• Tim Dunn

West Side Story Review: Spielberg's Adaption is a Cinematic Encore!


There have many love stories to shape both pop culture as well as storytelling in general, and among these tales is none other than Romeo and Juliet. The classic play by William Shakespeare has been a staple for romance stories and has gone to inspire a variety of tales; and among them is none other than the hit Broadway show: West Side Story. The musical by the team of Jerome Robbins, Leonard Bernstein and Stephen Sondheim has been a pivotal show on Broadway since it debuted in 1957. Yet the show was not only a success on stage but on the big screen as well as in 1961 the musical became a feature presentation directed Robert Wise as well as Jerome Robbins. The show proved to be a success on the silver screen as it was on Broadway as the film was nominated for 11 academy awards and won 10 of those awards; and among these awards was none other than Best Picture. With the film having such accolades, it is hard to imagine West Side Story would ever be readapted for the big screen, but that is precisely what happened as a new version of the film hit theaters in the holiday season of 2021.


The new film’s plot follows the original story thoroughly as former Jet Tony (Ansel Elgort) falls in love with Maria (Rachel Zegler) the sister of Shark leader Bernado (David Alvarez). Perhaps the biggest difference between this film and its 1961 counterpart is that the movie is directed by none other than iconic filmmaker Stephen Spielberg. Spielberg, who has wanted to direct a musical for some time now, decided to helm this new take and see whether the classic musical is as impactful as it was in 1957. Even with Spielberg’s involvement, bringing West Side Story back to the silver screen was a major undertaking; but all the same I was intrigued in seeing what Spielberg would do with the musical. From my own experience with the show (seeing it both on stage and in celluloid) I was curious to see how the 2021 film would stand among its legacy, and I must say that this new take proved to be as pivotal to the musical genre as its predecessor was.



As retellings go, this rendition of West Side Story follows the story through and through. While knowing a story’s events can take away from the overall experience, I find that how a story plays out can make all the difference in the world, and that was evident in this new movie. Each moment from the show, like the first meeting of Tony and Maria, had as much impact as they did in past renditions. Though this is not to say that the film’s plot had some differences as details like the preparation for the rumble or having the Puerto Ricans being bilingual gave this story its own distinctions. If this rendition proved anything it was that the tale behind West Side Story is timeless as the tale of the 2021 film had as much impact as it did in 1961.


Along with its memorable tale, West Side Story is known for its impressionable cast. Each character brings something to the show which, if done right, can make for a standout ensemble; and the cast of the 2021 film proved this point. The cast was solid from top to bottom with each member standing out in some form or fashion. In the case of the star-crossed lovers both Tony and Maria were solid leads, and their chemistry was fitting for both the movie and its legacy. Though Rachel Zegler’s role as Maria was particularly memorable and seeing that this was her film debut it was a good start for the actress. Along with the stellar leads, the movie also featured an impressive array of supporting characters. Characters like Bernado, Riff (Mike Faist) and Anita (Ariana DeBose) were satisfying and in some ways stole the show while the likes of Officer Krupke (Brian d’Arcy James) and Lieutenant Schrank (Corey Stoll) were fitting additions-though Stoll’s time on screen was limited. Bringing the ensemble together was Rita Moreno as Valentina whose solid role as Tony’s confidant brought a sense of complexity to this well-constructed cast.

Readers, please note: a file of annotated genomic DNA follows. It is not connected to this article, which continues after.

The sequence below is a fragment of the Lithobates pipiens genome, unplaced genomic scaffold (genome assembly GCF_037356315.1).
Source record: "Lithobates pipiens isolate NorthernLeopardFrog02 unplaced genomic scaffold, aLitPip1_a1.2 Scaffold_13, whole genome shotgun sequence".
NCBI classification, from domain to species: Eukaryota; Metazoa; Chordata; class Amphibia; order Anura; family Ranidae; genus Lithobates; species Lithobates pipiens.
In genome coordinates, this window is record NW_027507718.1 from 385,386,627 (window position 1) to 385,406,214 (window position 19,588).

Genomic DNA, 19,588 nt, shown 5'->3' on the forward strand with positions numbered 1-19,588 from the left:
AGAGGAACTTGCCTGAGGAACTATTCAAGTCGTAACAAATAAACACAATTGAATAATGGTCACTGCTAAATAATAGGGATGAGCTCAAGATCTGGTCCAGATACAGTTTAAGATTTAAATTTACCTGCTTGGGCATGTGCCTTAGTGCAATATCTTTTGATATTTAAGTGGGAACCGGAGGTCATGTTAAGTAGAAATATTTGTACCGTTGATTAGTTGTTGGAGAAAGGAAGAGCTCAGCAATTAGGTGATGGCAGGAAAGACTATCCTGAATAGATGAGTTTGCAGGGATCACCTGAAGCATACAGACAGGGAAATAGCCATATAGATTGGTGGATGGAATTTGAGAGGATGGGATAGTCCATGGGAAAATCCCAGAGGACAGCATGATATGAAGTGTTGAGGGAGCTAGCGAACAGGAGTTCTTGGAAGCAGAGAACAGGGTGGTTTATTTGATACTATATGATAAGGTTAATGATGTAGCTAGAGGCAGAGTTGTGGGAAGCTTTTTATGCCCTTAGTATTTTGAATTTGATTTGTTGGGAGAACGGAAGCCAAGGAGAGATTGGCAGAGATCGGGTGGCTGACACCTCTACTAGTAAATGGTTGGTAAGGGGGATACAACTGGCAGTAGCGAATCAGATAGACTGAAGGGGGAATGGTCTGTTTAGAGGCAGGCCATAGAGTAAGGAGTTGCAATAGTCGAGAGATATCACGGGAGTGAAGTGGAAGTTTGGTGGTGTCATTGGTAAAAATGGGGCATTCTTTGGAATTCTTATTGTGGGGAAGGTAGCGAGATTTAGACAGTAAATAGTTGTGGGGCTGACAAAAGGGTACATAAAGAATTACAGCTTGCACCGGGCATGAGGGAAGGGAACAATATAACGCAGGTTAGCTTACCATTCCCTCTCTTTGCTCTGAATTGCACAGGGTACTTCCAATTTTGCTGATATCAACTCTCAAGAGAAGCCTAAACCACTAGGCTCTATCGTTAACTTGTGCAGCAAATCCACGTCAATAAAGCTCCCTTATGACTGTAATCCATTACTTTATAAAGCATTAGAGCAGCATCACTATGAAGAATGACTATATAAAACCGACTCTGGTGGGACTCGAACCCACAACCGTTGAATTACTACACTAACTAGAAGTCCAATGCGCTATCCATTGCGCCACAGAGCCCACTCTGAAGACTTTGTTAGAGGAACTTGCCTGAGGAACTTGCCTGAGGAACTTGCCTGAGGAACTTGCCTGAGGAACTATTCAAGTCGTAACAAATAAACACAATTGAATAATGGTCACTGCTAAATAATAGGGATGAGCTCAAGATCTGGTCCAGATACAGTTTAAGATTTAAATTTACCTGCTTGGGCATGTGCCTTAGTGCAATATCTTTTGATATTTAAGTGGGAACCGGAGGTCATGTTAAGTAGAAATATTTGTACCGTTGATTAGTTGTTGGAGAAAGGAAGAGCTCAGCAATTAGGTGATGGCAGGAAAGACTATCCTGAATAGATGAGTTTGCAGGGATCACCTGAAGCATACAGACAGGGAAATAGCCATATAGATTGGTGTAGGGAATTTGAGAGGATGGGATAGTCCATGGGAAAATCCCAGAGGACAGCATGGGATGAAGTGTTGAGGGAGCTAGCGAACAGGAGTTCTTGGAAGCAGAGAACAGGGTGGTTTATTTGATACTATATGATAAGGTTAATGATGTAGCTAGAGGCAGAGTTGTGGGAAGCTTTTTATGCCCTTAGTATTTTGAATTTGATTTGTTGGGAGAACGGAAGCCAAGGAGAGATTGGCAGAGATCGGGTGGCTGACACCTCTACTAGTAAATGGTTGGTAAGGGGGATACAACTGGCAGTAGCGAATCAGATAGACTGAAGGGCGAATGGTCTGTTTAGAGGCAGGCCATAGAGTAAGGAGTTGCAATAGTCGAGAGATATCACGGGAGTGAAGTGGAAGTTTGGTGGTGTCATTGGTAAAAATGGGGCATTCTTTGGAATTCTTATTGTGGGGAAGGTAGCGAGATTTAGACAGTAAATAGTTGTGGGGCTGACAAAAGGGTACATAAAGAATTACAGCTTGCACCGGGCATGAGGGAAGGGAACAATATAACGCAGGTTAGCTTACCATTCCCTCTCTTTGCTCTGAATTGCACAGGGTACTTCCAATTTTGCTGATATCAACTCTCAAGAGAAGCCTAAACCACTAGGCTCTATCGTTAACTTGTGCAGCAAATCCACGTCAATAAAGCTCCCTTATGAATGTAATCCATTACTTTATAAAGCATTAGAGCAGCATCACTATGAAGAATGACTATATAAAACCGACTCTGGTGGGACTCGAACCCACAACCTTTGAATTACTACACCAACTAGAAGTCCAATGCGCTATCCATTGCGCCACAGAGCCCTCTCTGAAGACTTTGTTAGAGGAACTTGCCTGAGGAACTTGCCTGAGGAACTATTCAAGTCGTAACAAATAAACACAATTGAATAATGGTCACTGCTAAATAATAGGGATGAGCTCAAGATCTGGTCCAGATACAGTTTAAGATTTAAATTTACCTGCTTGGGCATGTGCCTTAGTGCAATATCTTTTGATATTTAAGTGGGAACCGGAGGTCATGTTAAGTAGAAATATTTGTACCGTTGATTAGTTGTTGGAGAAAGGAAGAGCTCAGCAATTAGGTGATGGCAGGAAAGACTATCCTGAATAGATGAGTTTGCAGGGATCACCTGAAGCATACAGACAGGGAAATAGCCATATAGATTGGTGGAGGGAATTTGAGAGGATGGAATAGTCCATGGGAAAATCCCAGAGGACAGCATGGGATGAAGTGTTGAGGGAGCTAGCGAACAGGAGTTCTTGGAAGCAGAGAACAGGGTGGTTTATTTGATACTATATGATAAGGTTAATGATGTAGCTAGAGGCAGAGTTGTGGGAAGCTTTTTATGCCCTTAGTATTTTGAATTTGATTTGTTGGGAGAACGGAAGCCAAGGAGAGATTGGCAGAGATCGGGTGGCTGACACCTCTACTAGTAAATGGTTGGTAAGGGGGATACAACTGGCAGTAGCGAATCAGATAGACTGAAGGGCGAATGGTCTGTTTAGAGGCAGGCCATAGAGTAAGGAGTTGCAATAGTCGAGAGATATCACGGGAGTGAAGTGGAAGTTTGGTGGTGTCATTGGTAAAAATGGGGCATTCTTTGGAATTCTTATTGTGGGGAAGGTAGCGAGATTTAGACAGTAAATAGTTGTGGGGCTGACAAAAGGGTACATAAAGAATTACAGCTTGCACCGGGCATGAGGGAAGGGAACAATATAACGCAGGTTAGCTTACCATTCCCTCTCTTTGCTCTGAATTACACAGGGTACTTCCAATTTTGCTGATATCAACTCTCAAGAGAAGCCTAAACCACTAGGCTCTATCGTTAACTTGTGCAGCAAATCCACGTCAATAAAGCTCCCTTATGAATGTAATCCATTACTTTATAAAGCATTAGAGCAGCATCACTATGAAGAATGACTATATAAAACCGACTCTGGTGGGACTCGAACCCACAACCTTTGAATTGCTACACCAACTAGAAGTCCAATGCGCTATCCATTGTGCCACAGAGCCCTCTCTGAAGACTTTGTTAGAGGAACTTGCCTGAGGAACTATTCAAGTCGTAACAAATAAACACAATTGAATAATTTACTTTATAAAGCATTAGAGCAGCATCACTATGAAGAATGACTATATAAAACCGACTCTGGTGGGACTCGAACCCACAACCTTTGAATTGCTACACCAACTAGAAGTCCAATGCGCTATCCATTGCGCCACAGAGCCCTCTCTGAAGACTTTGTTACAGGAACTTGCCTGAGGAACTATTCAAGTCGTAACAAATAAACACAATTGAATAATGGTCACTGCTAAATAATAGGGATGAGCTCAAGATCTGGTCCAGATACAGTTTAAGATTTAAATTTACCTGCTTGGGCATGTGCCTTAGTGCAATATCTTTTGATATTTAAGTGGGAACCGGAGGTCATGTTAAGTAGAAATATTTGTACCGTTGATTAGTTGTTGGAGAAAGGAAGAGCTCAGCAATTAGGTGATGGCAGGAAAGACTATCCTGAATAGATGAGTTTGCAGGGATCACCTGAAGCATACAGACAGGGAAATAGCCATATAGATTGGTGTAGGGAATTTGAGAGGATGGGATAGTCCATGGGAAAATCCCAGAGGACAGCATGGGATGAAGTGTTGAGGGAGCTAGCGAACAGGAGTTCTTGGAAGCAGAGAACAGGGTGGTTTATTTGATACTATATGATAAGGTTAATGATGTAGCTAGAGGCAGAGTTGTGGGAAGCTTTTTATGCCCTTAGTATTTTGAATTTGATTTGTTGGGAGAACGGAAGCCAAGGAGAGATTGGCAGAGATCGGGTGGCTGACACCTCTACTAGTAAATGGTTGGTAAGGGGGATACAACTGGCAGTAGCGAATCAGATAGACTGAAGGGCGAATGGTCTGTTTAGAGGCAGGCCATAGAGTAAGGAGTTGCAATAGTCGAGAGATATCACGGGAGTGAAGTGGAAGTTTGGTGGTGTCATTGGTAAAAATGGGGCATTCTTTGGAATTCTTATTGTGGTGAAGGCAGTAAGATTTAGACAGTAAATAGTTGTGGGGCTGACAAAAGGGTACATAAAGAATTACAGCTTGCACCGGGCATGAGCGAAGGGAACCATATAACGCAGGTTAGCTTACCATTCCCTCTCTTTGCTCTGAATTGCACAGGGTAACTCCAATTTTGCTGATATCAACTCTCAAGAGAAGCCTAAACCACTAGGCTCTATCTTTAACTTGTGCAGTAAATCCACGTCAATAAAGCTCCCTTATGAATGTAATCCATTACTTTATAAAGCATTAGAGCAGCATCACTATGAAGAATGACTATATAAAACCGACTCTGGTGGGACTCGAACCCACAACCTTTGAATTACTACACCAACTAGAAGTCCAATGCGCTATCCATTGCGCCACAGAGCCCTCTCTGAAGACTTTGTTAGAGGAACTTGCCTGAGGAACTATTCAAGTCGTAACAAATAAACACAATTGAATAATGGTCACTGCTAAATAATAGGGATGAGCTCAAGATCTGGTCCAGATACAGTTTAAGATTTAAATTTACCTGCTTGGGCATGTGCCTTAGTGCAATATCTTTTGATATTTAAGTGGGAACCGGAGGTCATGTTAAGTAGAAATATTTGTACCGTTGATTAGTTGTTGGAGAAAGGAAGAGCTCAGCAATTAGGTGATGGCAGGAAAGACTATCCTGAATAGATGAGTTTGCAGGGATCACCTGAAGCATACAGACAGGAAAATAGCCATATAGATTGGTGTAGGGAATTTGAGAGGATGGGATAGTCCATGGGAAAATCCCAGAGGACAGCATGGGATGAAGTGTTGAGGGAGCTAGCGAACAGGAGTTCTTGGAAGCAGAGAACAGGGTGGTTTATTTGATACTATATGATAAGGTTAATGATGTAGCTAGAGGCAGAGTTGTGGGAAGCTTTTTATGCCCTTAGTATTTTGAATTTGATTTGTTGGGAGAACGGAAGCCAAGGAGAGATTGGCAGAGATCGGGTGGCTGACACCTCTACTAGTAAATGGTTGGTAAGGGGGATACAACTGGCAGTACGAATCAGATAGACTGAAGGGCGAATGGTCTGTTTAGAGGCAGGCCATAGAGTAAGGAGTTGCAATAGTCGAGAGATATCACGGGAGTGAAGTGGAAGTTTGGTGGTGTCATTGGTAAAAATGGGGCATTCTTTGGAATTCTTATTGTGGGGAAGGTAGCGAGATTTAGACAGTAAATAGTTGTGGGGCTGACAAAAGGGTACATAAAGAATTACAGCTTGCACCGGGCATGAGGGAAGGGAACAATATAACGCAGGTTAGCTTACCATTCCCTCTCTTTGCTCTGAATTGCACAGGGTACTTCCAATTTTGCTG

Having a solid story and cast is certainly works to this movie’s favor, but the one area this movie needed to succeed in was its music. The music of West Side Story features some of the most memorable numbers of all of Broadway, so the new movie had a lot to live up to and it not only met these standards but exceeded all expectations. Each song had as much flare and rhythm as they did in the 1961 movie and proved to be as timeless as the story itself. However, where this movie differs in its musical numbers was in their execution and it made the difference. Thanks to the both the cinematography and overall direction, the presentation of each song brought a unique style to each number with the likes of “Maria”, “Officer Krupke” and “Tonight” being just some of the highlights for the movie. Because of its presentation, the music of this rendition not only lived up to the musical but exceeded even the 1961 film.


Stephen Spielberg’s West Side Story is a cinematic encore. Between its solid cast and keen direction this movie brought the musical to life in a way that was both new and familiar. There were some issues to be had, like the delivery of aspects, but these faults were minor to say the least and hardly hurt the overall film. Spielberg showed that West Side Story is as relevant today as it was when it debuted on Broadway, and this adaptation is not only commendable to its respected genre but easily one of the best films of 2021.



5 views0 comments